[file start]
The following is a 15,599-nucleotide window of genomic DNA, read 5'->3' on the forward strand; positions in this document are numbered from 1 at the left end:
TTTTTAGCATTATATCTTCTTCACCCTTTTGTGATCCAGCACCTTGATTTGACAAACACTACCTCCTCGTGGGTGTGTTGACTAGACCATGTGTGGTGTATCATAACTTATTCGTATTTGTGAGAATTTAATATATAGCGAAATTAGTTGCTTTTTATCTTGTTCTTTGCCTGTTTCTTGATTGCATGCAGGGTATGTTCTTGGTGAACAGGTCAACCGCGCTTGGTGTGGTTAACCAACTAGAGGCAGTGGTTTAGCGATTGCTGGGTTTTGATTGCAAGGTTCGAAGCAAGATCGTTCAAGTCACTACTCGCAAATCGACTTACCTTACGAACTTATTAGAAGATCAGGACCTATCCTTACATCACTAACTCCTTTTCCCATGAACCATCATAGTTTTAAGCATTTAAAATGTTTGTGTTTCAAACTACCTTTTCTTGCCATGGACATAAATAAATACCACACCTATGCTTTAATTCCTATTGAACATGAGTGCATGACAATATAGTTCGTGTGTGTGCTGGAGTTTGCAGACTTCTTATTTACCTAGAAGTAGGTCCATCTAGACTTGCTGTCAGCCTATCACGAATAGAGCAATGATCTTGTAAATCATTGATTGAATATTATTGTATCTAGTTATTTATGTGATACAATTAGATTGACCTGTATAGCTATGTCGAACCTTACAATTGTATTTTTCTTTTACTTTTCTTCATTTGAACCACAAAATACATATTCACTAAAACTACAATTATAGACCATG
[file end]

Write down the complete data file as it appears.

The following is a 15,599-nucleotide window of genomic DNA, read 5'->3' on the forward strand; positions in this document are numbered from 1 at the left end:
TTTTTAGCATTATATCTTCTTCACCCTTTTGTGATCCAGCACCTTGATTTGACAAACACTACCTCCTCGTGGGTGTGTTGACTAGACCATGTGTGGTGTATCATAACTTATTCGTATTTGTGAGAATTTAATATATAGCGAAATTAGTTGCTTTTTATCTTGTTCTTTGCCTGTTTCTTGATTGCATGCAGGGTATGTTCTTGGTGAACAGGTCAACCGCGCTTGGTGTGGTTAACCAACTAGAGGCAGTGGTTTAGCGATTGCTGGGTTTTGATTGCAAGGTTCGAAGCAAGATCGTTCAAGTCACTACTCGCAAATCGACTTACCTTACGAACTTATTAGAAGATCAGGACCTATCCTTACATCACTAACTCCTTTTCCCATGAACCATCATAGTTTTAAGCATTTAAAATGTTTGTGTTTCAAACTACCTTTTCTTGCCATGGACATAAATAAATACCACACCTATGCTTTAATTCCTATTGAACATGAGTGCATGACAATATAGTTCGTGTGTGTGCTGGAGTTTGCAGACTTCTTATTTACCTAGAAGTAGGTCCATCTAGACTTGCTGTCAGCCTATCACGAATAGAGCAATGATCTTGTAAATCATTGATTGAATATTATTGTATCTAGTTATTTATGTGATACAATTAGATTGACCTGTATAGCTATGTCGAACCTTACAATTGTATTTTTCTTTTACTTTTCTTCATTTGAACCACAAAATACATATTCACTAAAACTACAATTATAGACCATG